Traces the story of an American rowing team from the University of Washington that defeated elite rivals at Hitler's 1936 Berlin Olympics, sharing the experiences of such contributors as their enigmatic coach, a visionary boat builder and a ...
No player in the history of baseball has left such an indelible mark on the game as San Francisco Giants outfielder Barry Bonds. In his twenty-year career, Bonds has amassed an unprecedented seven MVP awards, eight Gold Gloves, and more than seven hundred home runs, an impressive assortment of feats that has earned him consideration as one of the greatest players the game has ever seen. Equally deserved, however, is his reputation as an insufferable braggart, whose mythical home runs are rivaled only by his legendary ego. From his staggering ability and fabled pedigree (father Bobby played outfield for the Giants; cousin Reggie Jackson and godfather Willie Mays are both Hall of Famers) to his well-documented run-ins with teammates and the persistent allegations of steroid use, Bonds inspires a like amount of passion from both sides of the fence. For many, Bonds belongs beside Babe Ruth and Hank Aaron in baseball's holy trinity; for others, he embodies all that is wrong with the modern athlete: aloof; arrogant; alienated.
In Love Me, Hate Me, author Jeff Pearlman offers a searing and insightful look into one of the most divisive athletes of our time. Drawing on more than five hundred interviews -- with former and current teammates, opponents, managers, trainers, friends, and outspoken critics and unapologetic supporters alike -- Pearlman reveals, for the first time, a wonderfully nuanced portrait of a prodigiously talented and immensely flawed American icon whose controversial run at baseball immortality forever changed the way we look at our sports heroes.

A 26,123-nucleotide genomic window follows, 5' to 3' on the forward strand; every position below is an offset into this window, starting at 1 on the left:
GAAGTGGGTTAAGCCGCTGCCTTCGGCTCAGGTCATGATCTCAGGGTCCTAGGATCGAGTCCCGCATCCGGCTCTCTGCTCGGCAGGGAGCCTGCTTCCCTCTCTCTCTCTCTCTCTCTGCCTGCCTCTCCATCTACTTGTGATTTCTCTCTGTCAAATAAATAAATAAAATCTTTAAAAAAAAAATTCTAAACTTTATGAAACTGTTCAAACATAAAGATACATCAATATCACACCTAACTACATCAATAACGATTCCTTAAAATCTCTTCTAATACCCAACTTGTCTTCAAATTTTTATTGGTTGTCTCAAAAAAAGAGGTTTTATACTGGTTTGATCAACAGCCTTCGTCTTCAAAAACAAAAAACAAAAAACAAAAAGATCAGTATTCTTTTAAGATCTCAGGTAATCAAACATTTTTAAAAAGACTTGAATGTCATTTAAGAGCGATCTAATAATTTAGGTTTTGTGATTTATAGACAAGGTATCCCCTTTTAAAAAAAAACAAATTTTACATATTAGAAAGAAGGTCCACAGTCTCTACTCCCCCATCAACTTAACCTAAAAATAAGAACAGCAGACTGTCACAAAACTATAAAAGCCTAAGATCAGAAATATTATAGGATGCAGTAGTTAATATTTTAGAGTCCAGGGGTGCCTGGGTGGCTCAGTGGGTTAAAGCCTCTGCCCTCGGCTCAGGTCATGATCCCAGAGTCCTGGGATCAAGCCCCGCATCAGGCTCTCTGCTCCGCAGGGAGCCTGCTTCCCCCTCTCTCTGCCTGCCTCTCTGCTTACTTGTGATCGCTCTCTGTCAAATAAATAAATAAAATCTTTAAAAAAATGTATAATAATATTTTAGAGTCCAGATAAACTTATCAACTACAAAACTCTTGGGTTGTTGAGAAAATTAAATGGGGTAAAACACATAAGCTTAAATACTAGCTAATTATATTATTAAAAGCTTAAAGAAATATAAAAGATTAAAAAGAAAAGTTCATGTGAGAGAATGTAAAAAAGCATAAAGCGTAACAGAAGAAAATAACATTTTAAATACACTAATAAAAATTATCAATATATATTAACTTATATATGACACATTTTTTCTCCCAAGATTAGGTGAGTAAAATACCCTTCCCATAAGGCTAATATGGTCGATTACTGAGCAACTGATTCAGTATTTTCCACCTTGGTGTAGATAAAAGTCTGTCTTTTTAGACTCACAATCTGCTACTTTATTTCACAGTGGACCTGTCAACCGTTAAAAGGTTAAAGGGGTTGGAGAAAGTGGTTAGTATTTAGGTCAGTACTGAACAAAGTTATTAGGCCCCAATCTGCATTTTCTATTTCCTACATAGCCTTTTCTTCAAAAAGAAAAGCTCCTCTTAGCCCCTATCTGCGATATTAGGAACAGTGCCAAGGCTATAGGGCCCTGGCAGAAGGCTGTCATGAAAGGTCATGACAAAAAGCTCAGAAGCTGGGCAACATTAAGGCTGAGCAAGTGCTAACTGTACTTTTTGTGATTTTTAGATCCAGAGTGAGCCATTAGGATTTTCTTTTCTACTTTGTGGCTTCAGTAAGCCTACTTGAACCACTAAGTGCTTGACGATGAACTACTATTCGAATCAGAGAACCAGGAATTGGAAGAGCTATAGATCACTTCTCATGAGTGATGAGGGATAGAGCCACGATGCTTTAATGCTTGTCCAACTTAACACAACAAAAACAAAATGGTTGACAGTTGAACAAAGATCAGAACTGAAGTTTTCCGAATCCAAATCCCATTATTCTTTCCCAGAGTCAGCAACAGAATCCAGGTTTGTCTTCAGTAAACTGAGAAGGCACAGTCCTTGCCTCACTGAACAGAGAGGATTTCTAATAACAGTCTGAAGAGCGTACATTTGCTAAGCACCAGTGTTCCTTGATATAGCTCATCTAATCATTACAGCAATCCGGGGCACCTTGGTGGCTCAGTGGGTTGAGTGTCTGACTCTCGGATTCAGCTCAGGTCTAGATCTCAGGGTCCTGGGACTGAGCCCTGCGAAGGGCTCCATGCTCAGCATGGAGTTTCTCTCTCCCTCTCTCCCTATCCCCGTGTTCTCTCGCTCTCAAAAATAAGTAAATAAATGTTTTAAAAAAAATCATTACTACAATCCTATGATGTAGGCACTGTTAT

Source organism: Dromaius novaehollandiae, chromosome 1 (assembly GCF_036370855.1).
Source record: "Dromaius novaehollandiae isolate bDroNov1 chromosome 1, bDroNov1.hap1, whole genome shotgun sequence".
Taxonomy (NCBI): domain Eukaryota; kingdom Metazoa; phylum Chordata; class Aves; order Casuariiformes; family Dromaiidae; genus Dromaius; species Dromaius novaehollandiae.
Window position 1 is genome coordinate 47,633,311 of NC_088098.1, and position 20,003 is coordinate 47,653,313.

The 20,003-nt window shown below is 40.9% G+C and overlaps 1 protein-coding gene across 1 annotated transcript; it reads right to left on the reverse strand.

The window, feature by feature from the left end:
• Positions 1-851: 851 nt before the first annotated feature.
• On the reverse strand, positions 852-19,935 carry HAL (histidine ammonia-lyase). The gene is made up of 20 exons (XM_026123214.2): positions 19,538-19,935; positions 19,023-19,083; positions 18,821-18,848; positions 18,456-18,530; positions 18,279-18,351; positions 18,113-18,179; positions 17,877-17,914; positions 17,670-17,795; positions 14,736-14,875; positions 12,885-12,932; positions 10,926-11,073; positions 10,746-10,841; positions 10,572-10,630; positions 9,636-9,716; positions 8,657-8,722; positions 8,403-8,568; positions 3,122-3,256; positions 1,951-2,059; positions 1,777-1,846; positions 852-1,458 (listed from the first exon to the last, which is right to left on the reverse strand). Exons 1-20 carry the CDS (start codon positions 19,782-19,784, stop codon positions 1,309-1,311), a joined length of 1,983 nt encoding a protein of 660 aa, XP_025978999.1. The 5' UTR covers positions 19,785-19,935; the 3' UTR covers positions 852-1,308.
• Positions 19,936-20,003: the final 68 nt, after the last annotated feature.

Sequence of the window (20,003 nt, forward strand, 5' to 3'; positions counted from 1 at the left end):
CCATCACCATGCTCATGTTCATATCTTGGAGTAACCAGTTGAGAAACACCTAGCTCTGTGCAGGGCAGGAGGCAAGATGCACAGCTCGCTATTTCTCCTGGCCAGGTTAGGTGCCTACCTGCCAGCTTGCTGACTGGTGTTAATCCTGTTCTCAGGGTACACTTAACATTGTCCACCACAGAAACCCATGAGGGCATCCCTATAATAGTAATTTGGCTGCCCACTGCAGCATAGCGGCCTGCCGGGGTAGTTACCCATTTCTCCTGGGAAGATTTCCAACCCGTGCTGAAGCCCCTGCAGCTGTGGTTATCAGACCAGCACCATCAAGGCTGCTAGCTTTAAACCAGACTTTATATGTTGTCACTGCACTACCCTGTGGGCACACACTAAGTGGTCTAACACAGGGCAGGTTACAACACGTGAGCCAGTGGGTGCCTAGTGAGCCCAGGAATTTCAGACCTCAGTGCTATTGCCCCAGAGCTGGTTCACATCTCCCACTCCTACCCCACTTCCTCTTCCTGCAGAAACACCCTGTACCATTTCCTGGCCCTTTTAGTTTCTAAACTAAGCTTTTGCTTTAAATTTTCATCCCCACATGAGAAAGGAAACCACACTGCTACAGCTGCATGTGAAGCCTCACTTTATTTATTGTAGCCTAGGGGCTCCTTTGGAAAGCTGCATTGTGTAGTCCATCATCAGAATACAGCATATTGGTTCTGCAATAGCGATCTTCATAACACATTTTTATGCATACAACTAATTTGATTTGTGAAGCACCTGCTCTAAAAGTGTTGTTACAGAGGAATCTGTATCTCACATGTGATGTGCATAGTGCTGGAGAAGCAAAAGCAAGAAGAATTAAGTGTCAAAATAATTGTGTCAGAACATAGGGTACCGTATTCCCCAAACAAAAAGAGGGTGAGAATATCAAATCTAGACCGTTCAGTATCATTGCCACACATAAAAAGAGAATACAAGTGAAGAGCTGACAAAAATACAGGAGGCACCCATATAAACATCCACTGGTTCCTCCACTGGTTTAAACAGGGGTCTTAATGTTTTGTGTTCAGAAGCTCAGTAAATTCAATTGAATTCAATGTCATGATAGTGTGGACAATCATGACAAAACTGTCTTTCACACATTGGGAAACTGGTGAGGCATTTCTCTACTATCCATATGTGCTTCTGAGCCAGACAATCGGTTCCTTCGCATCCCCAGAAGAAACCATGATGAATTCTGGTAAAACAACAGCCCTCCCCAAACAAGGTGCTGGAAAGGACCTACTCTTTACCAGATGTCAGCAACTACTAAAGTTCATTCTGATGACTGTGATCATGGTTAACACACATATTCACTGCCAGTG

Every year, Major League Baseball spends more than $1.5 billion on pitchers—five times the salary of all NFL quarterbacks combined. Pitchers are the lifeblood of the sport, the ones who win championships, but today they face an epidemic unlike any baseball has ever seen.
One tiny ligament in the elbow keeps snapping and sending teenagers and major leaguers alike to undergo surgery, an issue the baseball establishment ignored for decades. For three years, Jeff Passan, the lead baseball columnist for Yahoo Sports, has traveled the world to better understand the mechanics of the arm and its place in the sport’s past, present, and future. He got the inside story of how the Chicago Cubs decided to spend $155 million on one pitcher. He sat down for a rare interview with Hall of Famer Sandy Koufax, whose career ended at 30 because of an arm injury. He went to Japan to understand how another baseball-obsessed nation deals with this crisis. And he followed two major league pitchers as they returned from Tommy John surgery, the revolutionary procedure named for the former All-Star who first underwent it more than 40 years ago.